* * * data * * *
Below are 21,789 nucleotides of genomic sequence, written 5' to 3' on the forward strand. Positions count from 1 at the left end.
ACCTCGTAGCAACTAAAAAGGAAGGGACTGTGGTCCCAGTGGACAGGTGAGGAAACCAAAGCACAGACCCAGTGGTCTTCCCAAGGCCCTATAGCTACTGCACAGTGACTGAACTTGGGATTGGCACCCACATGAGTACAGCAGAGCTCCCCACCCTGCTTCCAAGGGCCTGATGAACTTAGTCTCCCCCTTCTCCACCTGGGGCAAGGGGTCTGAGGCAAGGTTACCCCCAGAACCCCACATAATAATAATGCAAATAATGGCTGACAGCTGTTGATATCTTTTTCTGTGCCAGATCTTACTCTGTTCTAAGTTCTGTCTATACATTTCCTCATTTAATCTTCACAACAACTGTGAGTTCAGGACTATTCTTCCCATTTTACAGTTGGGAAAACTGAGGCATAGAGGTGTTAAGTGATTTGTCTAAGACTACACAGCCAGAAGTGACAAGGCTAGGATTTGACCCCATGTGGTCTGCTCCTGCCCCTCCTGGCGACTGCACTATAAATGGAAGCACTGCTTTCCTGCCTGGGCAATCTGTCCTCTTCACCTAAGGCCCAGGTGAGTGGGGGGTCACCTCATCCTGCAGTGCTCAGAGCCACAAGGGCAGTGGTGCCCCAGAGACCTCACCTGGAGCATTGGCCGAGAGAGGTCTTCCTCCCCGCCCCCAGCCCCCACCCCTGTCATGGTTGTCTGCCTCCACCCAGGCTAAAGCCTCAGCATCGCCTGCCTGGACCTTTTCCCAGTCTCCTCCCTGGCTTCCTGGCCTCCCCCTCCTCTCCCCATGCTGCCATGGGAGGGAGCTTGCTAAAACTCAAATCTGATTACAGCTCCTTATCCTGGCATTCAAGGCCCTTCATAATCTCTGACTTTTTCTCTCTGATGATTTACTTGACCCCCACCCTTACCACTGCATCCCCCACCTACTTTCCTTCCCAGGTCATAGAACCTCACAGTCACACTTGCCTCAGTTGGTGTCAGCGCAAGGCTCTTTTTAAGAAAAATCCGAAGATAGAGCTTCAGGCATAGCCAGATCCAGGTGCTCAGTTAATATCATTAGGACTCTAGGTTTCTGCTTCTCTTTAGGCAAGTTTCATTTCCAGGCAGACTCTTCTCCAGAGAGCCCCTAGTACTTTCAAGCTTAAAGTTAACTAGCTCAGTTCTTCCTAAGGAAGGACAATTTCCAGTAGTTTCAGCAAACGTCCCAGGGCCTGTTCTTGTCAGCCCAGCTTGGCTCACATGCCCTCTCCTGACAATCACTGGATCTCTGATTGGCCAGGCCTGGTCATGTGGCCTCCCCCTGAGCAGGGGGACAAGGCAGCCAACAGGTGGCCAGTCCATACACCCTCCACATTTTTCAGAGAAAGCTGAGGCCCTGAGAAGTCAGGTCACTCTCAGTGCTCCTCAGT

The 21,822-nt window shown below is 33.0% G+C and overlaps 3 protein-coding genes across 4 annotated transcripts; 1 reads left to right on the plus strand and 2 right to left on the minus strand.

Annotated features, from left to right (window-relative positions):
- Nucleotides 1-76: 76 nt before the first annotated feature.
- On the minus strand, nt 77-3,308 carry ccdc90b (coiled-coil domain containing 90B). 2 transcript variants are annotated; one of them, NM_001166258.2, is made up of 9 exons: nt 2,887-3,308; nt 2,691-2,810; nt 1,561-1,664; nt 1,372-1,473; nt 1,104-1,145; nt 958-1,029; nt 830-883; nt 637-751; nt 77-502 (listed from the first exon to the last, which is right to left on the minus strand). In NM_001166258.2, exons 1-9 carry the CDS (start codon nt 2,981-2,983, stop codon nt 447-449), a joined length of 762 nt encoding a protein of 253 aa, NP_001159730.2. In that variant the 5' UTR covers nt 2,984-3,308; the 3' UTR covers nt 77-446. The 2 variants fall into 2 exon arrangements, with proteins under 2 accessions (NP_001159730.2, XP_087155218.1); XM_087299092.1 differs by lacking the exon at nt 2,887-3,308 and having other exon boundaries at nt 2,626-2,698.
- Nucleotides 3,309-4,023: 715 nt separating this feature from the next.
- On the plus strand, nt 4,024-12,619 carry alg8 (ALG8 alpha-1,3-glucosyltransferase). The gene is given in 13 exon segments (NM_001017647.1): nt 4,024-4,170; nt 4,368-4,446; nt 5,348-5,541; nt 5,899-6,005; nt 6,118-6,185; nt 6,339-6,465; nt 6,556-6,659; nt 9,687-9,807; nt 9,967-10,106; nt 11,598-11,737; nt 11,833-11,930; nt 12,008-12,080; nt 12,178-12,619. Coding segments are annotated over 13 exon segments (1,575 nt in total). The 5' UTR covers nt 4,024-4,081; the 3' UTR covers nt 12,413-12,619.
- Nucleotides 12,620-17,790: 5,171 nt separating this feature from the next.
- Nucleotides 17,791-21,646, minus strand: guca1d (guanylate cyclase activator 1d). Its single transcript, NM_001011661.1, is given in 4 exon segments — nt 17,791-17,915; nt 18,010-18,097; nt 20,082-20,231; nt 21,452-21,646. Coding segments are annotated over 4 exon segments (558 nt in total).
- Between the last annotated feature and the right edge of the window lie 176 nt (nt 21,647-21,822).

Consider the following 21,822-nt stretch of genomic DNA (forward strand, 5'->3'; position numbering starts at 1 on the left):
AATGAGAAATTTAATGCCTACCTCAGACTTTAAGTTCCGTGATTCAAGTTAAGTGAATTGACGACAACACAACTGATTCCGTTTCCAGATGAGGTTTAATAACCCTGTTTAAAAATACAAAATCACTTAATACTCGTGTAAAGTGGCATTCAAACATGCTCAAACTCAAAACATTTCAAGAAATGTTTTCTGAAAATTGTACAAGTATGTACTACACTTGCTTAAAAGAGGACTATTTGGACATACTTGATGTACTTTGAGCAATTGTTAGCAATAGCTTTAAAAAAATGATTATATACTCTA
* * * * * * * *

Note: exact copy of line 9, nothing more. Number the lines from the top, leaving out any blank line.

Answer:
- Nucleotides 12,620-17,790: 5,171 nt separating this feature from the next.